Yesterday my daughter returned from her year studying food and culture at the University of Bologna, a year filled with adventures, not the least of which were about food. Her experiences reminded me of why I majored in art history–it was the only truly interdisciplinary major in those days at my school. Now there are many–to think that food and culture could be the pivot around which a course of liberal arts study is crafted…amazing! She brought home not only her stories but also Emilio, her Sicilian boyfriend who brought a bevy of food gifts from Sicily, including gems from his mother’s and his grandmother’s gardens and kitchens:
oregano (so fragrant and perfectly dry–ah for that climate when I’m trying to dry herbs, tomatoes and peppers!), sundried tomatoes packed in family-produced olive oil, capers, and a gorgeous, delicious candied
melon–and packets of seeds so I can grow Sicilian specialities such as pomodoro cuor di bue (heart- shaped tomatoes), melone retato degli Ortolani (beautiful melons), hot chiles, purple cauliflower, round eggplant (my daughter says they are the best she has ever tasted), several kinds of squash (zucca lagenaria da pergola lunghissima, zucca marina di chioggia, zucca lunga di napoli), violet artichokes, kohlrabi, rapini, and a special sort of chard.
What treasures! They bring home to me the richness of the earth’s and humanity’s offerings, how vegetables, fruit and herbs vary from region to region and have played such an important role in the rise of culture, how they can offer us strong yet comforting bridges to inter-cultural understanding. How sharing what we make allows us to taste one another’s culture. That the oregano is so perfect puts me right out there in the dry, desert-y sunshine–I bet the very earth smells of drying herbs. Between these gifts and the recipes Elizabeth has brought from Emilio’s family, I will be learning a good deal about Sicilian life and Emilio’s home without leaving my garden and kitchen. In turn he understands more about Elizabeth, our family and Vermont life as he tastes the local food, feels and smells our northern air, and sees what grows in field and garden. How much is missed if we only ever taste our own cultural traditions!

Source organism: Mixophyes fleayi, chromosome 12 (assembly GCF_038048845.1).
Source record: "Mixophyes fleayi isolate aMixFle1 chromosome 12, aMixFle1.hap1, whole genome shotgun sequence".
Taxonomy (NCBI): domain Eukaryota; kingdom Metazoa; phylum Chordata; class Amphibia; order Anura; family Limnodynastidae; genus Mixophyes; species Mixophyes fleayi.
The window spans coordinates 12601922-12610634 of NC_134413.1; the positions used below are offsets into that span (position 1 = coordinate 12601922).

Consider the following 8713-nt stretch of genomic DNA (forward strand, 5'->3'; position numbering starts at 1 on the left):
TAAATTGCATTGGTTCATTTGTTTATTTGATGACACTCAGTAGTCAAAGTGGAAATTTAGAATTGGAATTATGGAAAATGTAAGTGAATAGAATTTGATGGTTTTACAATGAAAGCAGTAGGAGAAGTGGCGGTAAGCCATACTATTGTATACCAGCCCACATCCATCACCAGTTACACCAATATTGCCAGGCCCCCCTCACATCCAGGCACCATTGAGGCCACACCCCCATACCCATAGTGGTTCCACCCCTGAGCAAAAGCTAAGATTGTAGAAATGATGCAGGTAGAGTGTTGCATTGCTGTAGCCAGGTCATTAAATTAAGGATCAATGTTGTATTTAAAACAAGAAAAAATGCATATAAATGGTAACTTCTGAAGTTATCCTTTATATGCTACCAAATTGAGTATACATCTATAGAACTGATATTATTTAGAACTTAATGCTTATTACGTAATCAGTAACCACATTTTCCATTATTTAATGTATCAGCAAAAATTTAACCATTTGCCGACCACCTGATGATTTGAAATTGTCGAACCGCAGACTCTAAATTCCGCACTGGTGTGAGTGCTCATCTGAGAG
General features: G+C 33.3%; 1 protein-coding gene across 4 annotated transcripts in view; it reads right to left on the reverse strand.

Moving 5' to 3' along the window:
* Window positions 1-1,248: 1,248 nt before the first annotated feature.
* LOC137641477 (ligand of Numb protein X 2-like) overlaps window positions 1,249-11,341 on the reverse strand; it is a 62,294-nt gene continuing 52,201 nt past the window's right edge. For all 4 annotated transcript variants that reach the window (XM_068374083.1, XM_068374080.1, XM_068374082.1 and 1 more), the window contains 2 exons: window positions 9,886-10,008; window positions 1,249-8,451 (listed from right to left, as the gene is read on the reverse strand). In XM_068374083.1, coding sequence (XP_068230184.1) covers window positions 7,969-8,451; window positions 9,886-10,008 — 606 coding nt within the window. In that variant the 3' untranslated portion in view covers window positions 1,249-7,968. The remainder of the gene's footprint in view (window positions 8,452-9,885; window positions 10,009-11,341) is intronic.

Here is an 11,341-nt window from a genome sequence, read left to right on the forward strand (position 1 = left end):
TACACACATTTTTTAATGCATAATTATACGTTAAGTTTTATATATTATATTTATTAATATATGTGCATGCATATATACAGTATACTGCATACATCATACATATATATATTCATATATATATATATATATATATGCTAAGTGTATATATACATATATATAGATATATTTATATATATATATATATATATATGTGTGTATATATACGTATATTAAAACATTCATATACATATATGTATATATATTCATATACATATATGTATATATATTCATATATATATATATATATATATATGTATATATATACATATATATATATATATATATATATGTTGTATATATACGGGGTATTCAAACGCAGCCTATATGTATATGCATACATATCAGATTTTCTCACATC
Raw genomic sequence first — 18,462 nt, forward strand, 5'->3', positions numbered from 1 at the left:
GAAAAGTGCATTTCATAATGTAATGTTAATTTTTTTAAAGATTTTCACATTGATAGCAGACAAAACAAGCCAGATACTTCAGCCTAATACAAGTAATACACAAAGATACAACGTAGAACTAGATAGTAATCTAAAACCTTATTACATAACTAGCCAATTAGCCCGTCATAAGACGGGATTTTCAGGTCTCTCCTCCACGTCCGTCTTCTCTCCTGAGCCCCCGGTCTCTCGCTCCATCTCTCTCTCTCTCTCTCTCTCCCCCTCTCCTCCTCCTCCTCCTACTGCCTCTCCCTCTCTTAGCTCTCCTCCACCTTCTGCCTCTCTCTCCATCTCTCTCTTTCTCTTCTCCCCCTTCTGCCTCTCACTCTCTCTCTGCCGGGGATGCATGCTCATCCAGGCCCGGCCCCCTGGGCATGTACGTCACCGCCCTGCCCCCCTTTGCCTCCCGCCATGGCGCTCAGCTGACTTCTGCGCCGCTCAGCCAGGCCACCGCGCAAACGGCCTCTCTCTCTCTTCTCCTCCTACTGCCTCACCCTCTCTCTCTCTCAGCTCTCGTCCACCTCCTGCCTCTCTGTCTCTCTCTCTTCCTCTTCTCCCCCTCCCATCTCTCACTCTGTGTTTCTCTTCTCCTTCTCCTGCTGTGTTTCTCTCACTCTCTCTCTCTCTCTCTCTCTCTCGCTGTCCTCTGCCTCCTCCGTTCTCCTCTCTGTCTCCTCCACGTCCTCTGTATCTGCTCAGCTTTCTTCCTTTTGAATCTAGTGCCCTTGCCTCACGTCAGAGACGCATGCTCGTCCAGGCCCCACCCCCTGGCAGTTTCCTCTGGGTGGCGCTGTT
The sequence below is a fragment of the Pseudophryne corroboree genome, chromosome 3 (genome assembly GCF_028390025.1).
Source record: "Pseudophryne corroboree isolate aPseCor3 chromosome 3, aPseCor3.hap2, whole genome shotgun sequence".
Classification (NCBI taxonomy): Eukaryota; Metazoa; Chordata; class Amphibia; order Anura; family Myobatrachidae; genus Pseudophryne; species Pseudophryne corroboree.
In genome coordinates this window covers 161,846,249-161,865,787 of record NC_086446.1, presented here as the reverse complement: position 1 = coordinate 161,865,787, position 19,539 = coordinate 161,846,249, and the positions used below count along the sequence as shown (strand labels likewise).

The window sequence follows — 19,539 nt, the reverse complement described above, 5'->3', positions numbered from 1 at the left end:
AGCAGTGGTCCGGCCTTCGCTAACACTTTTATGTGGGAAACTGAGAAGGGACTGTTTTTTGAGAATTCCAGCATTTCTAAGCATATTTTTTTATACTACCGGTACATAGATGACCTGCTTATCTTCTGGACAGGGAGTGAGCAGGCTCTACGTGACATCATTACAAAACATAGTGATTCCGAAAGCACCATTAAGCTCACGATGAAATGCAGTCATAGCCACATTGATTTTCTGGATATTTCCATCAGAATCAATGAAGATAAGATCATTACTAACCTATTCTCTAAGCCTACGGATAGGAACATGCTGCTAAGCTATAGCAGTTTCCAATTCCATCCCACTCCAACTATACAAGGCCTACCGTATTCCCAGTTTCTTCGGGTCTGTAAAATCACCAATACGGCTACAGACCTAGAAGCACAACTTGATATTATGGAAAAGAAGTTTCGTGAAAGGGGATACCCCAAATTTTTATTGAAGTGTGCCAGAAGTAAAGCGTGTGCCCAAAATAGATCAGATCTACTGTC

I’m also learning through a couple of excellent books about preserving the harvest and through classes about making cheese. From Pam Corbin’s indispensable The River Cottage Preserves Handbook, I’ve explored making herbal/ fruit syrups and cordials, French-style jams, and oil-preserved vegetarian soup bases.
Who knew that nasturtium seed pods are very much like capers and can be preserved as such? I’m afraid that the chipmunks will be sharing the seedpods this year instead of gorging on them and planting them all over the garden as they stash them for the winter. I’ve got plans for my Vermont nasturtium capers.
I’m also discovering how simple it is to make fresh cheese. Last weekend I took a class at a local raw milk dairy in making mozzarella and ricotta, and am about to try my hand at it on my own this weekend. I’ve long been unhappy with both mozzarella and ricotta I can get locally–I’ve resorted to convincing our local Italian specialty shop to let me buy from its own personal-use stock of ricotta, and I shell out far too much money for imported mozzarella di bufala once a month as a special treat. I can’t get fresh water buffalo milk in these parts–ha–but I’m going to experiment with all the local milk I have access to in search of best mozzarella ingredients now that I know how ridiculously easy it is to make.
Other experiments hum along. My first small ristras of paprika peppers are drying; mustard seeds await grinding into paste and mixing with other herbs; poppy seeds are harvested and stored; lemon verbena fills jars alongside chamomile and mint; oregano, marjoram, dill and thyme line the spice shelves; coriander and dill seedheads are drying; sage metamorphoses into elixir.
Soon I will dry tomatoes; can and freeze tomatillo salsa and soup; dry anchos, serrano, pasilla, aji and other hot peppers to grind for powder as well as store whole. I’ve picked the first peaches, learned that birds like plums as much as cherries (i.e. I lost our first plum crop to the goldfinches and robins), wish I had planted blueberries and fall-bearing raspberries as well as summer varieties, wonder about the huge size of the still-growing birdhouse and Corsican gourds, and wonder why I didn’t plant corn this year or strawberries. I’ve planted additional Lebanese squash, basil, beans and cucumbers for fall crops (I’ll put tunnels over them in the fall) as well as the usual successional array of greens and herbs.
I’m hungry for more recipes, know-how, and ideas about the harvest. If you have some you’re willing to share, I’d sure love to know about them! As the logo made by Emilio suggests, I’m on a journey around the world through my garden and kitchen, blogs and books, offerings and subscriptions. If you know of a stop I should make along this journey, do share!